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A message from the Chair

Tax Transparency Code now available

Implementation of anti-hybrid rules now available

Sounding Board

Ideas for better tax regulation

  • Superannuation and income tax - moving to an EET model

    Superannuation is the primary retirement savings vehicle for the majority of Australians, so it is appropriate that tax concessions are used as a policy lever to provide an incentive, encourage desired behaviour and compensate individuals for locking their savings away in the superannuation system. However, there has been considerable public debate in recent times about the quantum, distribution and equity of the tax concessions provided to superannuation. Further, successive governments have made changes to the taxation treatment of the superannuation regime to shore up flagging revenue. The frequent rule changes undermine public confidence in the system, which will have a negative impact on Australia’s long-term savings. (Consider for example the federal government's 2016 Federal budget announcements). As the system matures, it is appropriate to consider shifting some of the tax burden from the contributions phase to the benefits phase, albeit with a long transition phase. Ideally, the most equitable retirement savings system would tax income in the hands of the individual when it is actually received. That is, contributions would be tax exempt, fund earnings would be tax exempt or concessionally taxed, and benefits would be taxed. What is known as the EET model (exempt, exempt, taxed) is the most common taxation model used in the majority of OECD countries. Australia is unique in taxing retirement savings at all three points. We propose the Federal Government consider what it would take to shift to an EET system, modelling the economic, social and revenue impacts of a transition to such a system - including any implications for the age pension and the public purse in general..

  • A new small business entity

    The 2015 Re:think paper discussed the virtues of a US ‘S-Corp’ type entity for SMEs in Australia. CPA Australia is of the view that it would be appropriate for a new type of entity be introduced into our tax regime that would have some of the features similar to that of a S-Corp, such as limited liability and streaming/ flow through of income to beneficiaries, but importantly it would also need the additional feature of being able to retain income that would be subject to income tax at non-punitive rate. The thinking behind this is that at present a typical and relatively ordinary commercial family business structure would involve: 1. a corporate trustee 2. a discretionary trust, and 3. discretionary beneficiaries including a corporate beneficiary. The introduction of a new entity that has the features of limited liability, allows income streaming like a discretionary trust, allows income retention and is taxed at the prevailing company tax rate – would potentially eliminate the need for three entities, reducing the entity structures required in this example from three to one. The idea of a new SME entity should not be confused with the proposal from Review of Business Tax of ‘taxing all trusts as companies’ over a decade ago. The Board of Taxation’s review of the so-called entity tax regime appropriately put that proposal to rest. That proposal remains inappropriate when one consider the myriad of different types of trusts with differing objects (such as child maintenance trusts) and the perverse outcomes that would result from such a measure. Certainly the introduction of a new entity may add to complexity. However it may be one small step that enables a tidy-up of much of the complexity small businesses continually face relating reinvestment of business profits in a business and the private company loan/ deemed dividend rules, amongst other things.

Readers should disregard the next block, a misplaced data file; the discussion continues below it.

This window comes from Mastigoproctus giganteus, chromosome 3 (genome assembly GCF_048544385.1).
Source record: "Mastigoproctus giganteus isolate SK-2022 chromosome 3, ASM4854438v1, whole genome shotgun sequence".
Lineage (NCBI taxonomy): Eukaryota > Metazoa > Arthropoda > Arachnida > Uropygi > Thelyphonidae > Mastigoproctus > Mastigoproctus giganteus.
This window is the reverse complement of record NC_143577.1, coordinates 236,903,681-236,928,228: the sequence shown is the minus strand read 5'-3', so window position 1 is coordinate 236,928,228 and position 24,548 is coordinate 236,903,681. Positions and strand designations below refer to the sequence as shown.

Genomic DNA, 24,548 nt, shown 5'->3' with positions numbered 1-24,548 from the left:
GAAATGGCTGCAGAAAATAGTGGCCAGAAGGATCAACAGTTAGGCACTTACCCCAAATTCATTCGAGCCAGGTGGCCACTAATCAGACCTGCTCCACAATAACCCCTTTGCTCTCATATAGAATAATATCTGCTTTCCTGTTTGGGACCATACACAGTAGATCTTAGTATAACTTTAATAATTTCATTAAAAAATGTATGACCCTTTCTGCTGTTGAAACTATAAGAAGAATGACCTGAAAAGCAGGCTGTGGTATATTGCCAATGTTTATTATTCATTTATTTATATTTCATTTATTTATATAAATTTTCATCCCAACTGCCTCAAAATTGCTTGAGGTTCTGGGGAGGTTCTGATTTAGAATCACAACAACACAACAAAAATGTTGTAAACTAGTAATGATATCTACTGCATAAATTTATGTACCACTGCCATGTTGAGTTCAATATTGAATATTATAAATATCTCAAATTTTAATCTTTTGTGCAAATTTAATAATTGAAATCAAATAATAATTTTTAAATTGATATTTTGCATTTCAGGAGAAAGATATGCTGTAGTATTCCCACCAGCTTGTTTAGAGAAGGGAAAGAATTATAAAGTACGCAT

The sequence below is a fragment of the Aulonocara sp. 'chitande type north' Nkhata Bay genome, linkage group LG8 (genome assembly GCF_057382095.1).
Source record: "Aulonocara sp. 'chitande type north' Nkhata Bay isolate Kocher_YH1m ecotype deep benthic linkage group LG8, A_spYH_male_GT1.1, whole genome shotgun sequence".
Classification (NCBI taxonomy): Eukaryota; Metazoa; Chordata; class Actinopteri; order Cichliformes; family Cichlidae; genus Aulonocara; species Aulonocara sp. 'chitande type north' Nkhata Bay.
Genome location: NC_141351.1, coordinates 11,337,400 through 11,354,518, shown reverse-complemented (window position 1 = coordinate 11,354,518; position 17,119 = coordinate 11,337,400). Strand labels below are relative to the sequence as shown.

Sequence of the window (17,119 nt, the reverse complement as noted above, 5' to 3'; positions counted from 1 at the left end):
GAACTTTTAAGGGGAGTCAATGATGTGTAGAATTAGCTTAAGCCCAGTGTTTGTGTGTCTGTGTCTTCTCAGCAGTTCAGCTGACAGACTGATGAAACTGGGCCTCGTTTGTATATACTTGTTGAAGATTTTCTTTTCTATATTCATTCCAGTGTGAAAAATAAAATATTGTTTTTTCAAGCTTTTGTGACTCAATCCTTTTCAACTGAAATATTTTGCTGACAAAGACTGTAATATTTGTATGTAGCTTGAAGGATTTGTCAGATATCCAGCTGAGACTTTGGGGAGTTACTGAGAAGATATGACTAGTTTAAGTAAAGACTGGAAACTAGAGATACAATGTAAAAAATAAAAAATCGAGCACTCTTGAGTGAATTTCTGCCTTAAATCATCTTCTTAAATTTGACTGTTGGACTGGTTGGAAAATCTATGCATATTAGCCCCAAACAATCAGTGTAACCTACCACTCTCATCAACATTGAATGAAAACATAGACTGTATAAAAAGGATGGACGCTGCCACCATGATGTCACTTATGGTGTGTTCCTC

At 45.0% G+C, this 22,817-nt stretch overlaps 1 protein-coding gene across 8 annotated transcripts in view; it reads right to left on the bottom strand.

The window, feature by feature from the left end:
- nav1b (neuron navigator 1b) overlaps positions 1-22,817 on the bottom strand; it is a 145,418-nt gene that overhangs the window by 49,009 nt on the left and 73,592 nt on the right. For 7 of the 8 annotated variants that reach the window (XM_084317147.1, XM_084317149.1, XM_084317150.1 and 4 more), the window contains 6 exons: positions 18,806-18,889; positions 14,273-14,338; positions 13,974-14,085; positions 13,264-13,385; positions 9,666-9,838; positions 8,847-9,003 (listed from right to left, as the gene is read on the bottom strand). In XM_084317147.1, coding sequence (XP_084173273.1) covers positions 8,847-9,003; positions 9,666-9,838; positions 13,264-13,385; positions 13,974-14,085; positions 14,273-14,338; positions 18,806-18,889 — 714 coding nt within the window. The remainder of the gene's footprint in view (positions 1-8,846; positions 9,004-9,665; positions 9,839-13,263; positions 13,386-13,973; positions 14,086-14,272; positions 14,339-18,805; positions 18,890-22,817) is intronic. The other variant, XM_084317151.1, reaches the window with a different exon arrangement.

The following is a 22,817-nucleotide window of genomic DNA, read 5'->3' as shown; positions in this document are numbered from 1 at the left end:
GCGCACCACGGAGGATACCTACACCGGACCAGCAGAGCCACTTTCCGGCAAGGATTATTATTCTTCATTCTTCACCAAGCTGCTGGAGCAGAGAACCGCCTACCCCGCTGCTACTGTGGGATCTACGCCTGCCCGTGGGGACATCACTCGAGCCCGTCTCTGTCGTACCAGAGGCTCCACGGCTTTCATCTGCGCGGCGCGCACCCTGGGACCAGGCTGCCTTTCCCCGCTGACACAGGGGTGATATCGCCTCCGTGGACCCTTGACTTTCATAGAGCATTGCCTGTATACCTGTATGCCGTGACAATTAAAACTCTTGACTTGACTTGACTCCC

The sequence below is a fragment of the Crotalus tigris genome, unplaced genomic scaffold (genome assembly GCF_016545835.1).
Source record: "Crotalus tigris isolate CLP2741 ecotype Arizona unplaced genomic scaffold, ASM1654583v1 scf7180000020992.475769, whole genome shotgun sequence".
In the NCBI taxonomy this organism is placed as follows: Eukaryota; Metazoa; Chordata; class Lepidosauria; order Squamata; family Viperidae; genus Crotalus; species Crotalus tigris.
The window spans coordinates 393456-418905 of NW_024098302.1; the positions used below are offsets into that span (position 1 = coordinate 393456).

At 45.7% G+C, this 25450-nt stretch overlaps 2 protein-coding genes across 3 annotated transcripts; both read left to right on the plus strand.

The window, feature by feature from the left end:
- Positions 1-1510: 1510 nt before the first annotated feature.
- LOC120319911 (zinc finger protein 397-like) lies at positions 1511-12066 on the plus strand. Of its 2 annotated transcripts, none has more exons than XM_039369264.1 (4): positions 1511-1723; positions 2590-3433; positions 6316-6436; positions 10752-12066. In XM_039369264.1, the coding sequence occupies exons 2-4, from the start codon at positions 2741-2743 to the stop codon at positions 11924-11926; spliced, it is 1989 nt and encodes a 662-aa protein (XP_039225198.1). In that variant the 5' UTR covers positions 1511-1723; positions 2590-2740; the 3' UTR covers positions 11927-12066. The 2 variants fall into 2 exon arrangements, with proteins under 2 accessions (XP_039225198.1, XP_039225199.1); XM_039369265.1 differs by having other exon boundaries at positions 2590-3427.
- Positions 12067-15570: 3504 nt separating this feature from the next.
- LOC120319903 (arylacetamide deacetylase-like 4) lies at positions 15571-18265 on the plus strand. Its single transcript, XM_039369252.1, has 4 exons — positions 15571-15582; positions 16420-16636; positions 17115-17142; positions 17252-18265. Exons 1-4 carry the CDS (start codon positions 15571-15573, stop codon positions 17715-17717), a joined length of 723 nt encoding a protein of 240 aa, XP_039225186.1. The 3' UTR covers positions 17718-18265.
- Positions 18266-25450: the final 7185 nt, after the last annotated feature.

• Encouraging savings and investment

    Australia's current tax system penalises taxpayers on income derived from savings outside the superannuation system. Given the tax-preferred status of superannuation, it has become the preferred savings vehicle for most Australians. This is beneficial for retirement savings, but does little to recognise the necessity for individuals to save income outside of super to afford major capital purchases during their working lives. If income derived from savings was taxed at a rate that was lower than an individual’s marginal personal tax rate, this would encourage greater savings and investment outside of the super regime also. Such an initiative may also provide an opportunity to reduce or even remove the CGT discount currently available to individuals. Further, it would also make the gearing - particularly negative gearing -of investments less economically attractive - but at the same time still encourage investment in housing, and help improve housing stock. See Recommendation 14 of the Henry Report - that proposed that there should be a 40 per cent savings income discount available to individuals for non-business related net interest income, net residential rental income (including related interest expenses), capital gains (and losses); and interest expenses related to listed shares held by individuals as non-business investments.

Meetings & events

  • 24 Jun 2016 - Board of Taxation Meeting in Sydney
  • 20 May 2016 - Board of Taxation Meeting in Canberra
  • 8 Apr 2016 - Board of Taxation Meeting in Brisbane